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How to stop kids' water bottles going mouldy

A thorough clean a day helps keep the germs at bay.

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Last updated: 25 February 2022
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Ask any parent or carer and they'll likely agree that reusable water bottles come with having kids around. 

But while they're an environmentally-conscious way to keep our kids hydrated, what's not so thirst-quenching is the fact that water bottles (yours included!) can harbour lots of pesky germs. 

According to one study, the average water bottle has roughly six times more bacteria than a pet bowl. But before you start sending your child to school with Fido's bowl instead, check out our top tips for how to clean kids' water bottles and stop them from going mouldy. 

Choose your water bottle wisely

Try to choose a water bottle with the least amount of nooks and crannies. Not only is it the best way to avoid build-up of bacteria and other nasties, but you also won't have to sacrifice your time scrubbing awkward-shaped bottles and components. 

"Definitely look for bottles with minimal parts that are easy to clean – I recommend getting a bottle with a removable lid, plus ones with wide mouths will be easier to clean than narrow mouths," advises Dee Carter, professor in microbiology at Sydney University. 

As for material, metal is more germ-resistant than plastic.

According to one study, the average water bottle has roughly six times more bacteria than a pet bowl

"Metal bottles are better than plastic from a microbiology perspective, as metal has antimicrobial properties and is less likely to develop cracks where bacteria might be able to colonise," adds Carter. 

"However, if properly cared for, plastic bottles are fine. Just don't buy anything with antimicrobial coatings – these may contain harmful chemicals and may give a false sense of security that the bottle doesn't need to be washed."

Wash kids' bottles regularly

For something that only holds water, how dirty can a water bottle be? Answer: very! All that mouth contact and saliva is a bacteria party waiting to happen. 

"Germs can get into containers from the skin and mouth of handlers, plus from the environment," says Carter. 

"The most likely place to get a build-up is where there is contact with the mouth, but germs can also get into the water inside the bottle as there is often some exchange between water in the bottle and water in the kid's mouth."

So get into the habit of emptying and cleaning your kids' water bottles daily so you can rid them of any biofilm, a slimy substance caused by a build-up of bacteria (just like on pipes, plugs or other objects constantly in contact with water).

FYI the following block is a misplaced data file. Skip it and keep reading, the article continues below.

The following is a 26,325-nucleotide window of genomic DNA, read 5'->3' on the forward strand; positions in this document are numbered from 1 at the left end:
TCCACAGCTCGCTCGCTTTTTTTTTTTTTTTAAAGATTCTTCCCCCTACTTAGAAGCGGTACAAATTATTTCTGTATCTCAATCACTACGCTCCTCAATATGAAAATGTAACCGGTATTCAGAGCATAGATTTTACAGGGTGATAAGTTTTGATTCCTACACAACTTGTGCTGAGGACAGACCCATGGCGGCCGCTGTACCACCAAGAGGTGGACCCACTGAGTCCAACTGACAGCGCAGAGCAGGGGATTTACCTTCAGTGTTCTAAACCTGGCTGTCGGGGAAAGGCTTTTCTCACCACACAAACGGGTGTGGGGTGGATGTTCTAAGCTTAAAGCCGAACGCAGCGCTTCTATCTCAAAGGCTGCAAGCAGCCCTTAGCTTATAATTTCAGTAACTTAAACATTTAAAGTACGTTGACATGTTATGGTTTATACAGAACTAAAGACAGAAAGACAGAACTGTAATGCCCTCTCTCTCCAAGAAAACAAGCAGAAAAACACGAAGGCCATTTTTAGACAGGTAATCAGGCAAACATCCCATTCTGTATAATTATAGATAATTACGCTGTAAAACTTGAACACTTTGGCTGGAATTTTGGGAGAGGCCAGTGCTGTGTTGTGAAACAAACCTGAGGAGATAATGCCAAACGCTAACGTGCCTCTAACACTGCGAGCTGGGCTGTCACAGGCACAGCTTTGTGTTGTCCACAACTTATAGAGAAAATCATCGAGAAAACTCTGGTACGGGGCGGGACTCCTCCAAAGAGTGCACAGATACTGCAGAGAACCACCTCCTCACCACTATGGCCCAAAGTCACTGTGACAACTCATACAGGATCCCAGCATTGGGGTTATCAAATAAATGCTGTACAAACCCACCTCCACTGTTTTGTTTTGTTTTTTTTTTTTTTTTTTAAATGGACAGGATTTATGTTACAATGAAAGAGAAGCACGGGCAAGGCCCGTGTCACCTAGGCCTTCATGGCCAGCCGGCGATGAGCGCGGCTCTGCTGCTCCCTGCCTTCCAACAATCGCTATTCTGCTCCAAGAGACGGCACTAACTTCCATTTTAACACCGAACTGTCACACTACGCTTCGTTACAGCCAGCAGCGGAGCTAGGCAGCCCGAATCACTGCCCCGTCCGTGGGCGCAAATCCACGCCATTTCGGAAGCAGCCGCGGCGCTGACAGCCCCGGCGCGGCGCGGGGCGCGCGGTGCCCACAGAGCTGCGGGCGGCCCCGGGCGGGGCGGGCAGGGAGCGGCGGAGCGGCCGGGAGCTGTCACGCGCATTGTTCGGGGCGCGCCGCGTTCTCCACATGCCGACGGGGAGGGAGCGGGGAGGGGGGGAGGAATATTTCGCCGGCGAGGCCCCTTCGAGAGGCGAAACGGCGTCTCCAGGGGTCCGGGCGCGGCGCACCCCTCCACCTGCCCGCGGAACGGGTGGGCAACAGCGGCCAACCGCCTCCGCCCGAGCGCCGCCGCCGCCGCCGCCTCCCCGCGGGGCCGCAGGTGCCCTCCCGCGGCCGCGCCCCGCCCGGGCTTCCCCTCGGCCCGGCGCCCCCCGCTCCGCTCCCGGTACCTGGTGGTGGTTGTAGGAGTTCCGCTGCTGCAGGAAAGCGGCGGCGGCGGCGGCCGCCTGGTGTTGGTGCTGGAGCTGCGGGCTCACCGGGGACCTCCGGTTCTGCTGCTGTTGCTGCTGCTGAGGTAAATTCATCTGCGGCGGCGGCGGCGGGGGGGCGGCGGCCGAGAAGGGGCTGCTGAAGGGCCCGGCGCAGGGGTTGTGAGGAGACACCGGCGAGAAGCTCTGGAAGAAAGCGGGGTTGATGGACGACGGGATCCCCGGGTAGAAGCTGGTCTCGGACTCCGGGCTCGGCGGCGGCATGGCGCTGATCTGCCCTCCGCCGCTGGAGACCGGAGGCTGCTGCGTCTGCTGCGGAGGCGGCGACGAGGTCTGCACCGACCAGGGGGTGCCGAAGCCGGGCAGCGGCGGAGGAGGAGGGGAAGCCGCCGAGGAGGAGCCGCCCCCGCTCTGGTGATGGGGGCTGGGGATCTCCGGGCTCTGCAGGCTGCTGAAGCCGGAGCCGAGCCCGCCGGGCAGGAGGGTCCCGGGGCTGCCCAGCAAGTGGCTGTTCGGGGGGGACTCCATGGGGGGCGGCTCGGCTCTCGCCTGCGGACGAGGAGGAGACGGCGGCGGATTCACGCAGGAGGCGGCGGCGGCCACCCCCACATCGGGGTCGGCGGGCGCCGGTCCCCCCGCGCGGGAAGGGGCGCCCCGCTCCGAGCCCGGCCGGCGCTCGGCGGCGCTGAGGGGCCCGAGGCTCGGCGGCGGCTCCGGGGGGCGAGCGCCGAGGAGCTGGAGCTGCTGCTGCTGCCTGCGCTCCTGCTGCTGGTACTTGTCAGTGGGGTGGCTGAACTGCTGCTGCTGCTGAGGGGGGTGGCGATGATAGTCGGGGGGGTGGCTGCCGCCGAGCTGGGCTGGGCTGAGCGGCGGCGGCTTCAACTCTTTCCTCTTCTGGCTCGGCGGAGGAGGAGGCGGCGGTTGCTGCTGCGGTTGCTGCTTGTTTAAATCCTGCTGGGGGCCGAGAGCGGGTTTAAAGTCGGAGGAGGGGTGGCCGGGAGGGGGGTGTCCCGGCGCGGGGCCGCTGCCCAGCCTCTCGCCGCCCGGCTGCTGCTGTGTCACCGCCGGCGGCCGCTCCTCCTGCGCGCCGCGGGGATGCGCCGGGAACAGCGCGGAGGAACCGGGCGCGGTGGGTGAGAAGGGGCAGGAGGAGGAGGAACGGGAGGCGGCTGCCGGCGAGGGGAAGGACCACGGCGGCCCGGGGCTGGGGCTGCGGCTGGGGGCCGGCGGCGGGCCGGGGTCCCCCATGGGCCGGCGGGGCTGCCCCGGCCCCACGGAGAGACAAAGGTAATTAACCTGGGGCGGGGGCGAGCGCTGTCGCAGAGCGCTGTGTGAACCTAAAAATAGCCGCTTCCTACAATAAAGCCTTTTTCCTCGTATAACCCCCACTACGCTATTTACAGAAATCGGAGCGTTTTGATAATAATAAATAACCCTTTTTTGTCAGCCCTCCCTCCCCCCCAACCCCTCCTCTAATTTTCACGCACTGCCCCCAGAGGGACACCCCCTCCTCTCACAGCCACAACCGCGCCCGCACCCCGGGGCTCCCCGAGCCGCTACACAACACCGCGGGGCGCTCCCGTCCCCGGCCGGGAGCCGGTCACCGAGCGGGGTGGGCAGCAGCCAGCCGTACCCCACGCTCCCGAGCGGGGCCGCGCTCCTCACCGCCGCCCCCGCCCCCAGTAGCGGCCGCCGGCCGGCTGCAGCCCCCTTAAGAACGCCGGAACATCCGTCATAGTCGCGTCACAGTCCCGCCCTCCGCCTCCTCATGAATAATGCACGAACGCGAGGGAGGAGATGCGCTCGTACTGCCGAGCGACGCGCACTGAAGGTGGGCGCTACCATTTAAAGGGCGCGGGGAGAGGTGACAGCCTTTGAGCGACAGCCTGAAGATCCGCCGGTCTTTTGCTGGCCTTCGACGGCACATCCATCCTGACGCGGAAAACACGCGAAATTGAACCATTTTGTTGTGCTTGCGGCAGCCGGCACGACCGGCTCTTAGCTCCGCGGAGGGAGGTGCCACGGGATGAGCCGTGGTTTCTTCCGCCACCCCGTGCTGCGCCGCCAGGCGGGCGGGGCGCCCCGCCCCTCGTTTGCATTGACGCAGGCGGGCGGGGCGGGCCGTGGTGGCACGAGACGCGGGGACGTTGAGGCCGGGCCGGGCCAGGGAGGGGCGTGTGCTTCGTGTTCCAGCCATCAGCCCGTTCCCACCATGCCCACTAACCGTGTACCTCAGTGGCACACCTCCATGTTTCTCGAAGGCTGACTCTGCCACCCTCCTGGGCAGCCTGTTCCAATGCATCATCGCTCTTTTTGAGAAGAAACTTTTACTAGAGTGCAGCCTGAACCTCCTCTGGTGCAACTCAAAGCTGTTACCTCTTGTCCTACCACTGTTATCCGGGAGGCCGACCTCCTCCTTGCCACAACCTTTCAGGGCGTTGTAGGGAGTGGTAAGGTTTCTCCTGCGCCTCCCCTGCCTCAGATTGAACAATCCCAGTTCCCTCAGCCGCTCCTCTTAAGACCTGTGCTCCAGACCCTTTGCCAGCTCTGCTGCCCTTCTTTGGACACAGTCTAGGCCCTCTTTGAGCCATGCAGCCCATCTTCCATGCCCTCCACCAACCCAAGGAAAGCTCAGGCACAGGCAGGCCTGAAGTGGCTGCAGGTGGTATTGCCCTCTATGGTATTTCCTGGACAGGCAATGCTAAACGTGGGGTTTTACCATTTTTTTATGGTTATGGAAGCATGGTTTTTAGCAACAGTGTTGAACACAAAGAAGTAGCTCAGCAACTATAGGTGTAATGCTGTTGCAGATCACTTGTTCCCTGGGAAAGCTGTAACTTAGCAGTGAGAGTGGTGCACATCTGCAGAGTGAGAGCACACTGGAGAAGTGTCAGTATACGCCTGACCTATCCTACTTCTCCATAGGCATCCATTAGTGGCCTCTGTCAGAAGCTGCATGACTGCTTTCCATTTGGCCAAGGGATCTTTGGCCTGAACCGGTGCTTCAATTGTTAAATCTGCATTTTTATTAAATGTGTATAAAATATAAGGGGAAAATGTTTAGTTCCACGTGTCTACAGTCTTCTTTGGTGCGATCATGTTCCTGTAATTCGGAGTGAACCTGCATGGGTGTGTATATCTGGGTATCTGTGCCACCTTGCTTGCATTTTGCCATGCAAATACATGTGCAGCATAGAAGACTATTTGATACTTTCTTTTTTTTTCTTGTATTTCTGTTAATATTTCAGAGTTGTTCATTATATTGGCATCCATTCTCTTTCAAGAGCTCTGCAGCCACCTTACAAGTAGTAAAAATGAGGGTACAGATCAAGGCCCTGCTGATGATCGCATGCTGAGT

If washed every day, it will be easy to remove any contaminating microorganisms

Dee Carter, microbiology professor, Sydney University

"Biofilms are safe havens for microorganisms as they allow them to stick and resist being removed – washing kids' bottles is important to prevent them building up," says Carter. 

"If washed every day, it will be easy to remove any contaminating microorganisms." 

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Plastic drinking bottles are not as durable as stainless steel or glass.

How to wash your water bottle

Give your kids' water bottles a thorough clean by dismantling all the parts completely and washing them in piping hot soapy water. 

You could also use a dishwasher if the bottle is dishwasher-safe, although Carter isn't a fan due to the risk of causing structural damage that "might then become a home for bacteria".

To make life easier, and to get in all those tight spots like bottlenecks, spouts and straws, it's a good idea to invest in a bottle-cleaning brush kit.

But what happens if life gets in the way and you… forget? 

"Don't panic if you miss a day or two – a good wash with hot soapy water and a scrub around the mouth of the bottle will clean it up," says Carter. "Just be sure to clean the bottle lid whenever you clean the bottle, as biofilms can also develop on this."

How to wash with vinegar

For an extra clean, consider washing with vinegar once a week.
  • For smaller bottles place in a container and cover with undiluted vinegar for 10 minutes, before rinsing washing well. 
  • For larger bottles fill with one part vinegar to four parts water, shake and leave to overnight. Discard the vinegar the next day, rinse well and allow to air dry. 

If you want extra protection you could also try store-bought sterilising solutions in liquid or tablet form to disinfect the bottle and its components. Do take care to make sure that they are safe to use for your bottle type before applying.

How to store your water bottle

If you're washing your kids' water bottles by hand, be sure to air-dry them with the lid off. Then, when it comes to putting them away, store them with the lid off or open. 

Dark, moist conditions are what bacteria loves best, so you want to ensure there isn't any residual moisture left to fester inside. Should you come across any mould or mildew on your kids' water bottle, remove all traces and then follow the sterilisation steps above.

After all, drinking water is good for you. Drinking slimy scum or (shudder) mould or mildew? Not so much.  

When to replace your water bottle

Despite the best care there will come a time when your water bottle needs to be retired. 

For plastic bottles that should be about every year, as after that they may begin to deteriorate. 

Aluminium bottles may last longer. Glass and stainless steel bottles are the most durable of all and with proper care can last for several years before they need to be replaced. 

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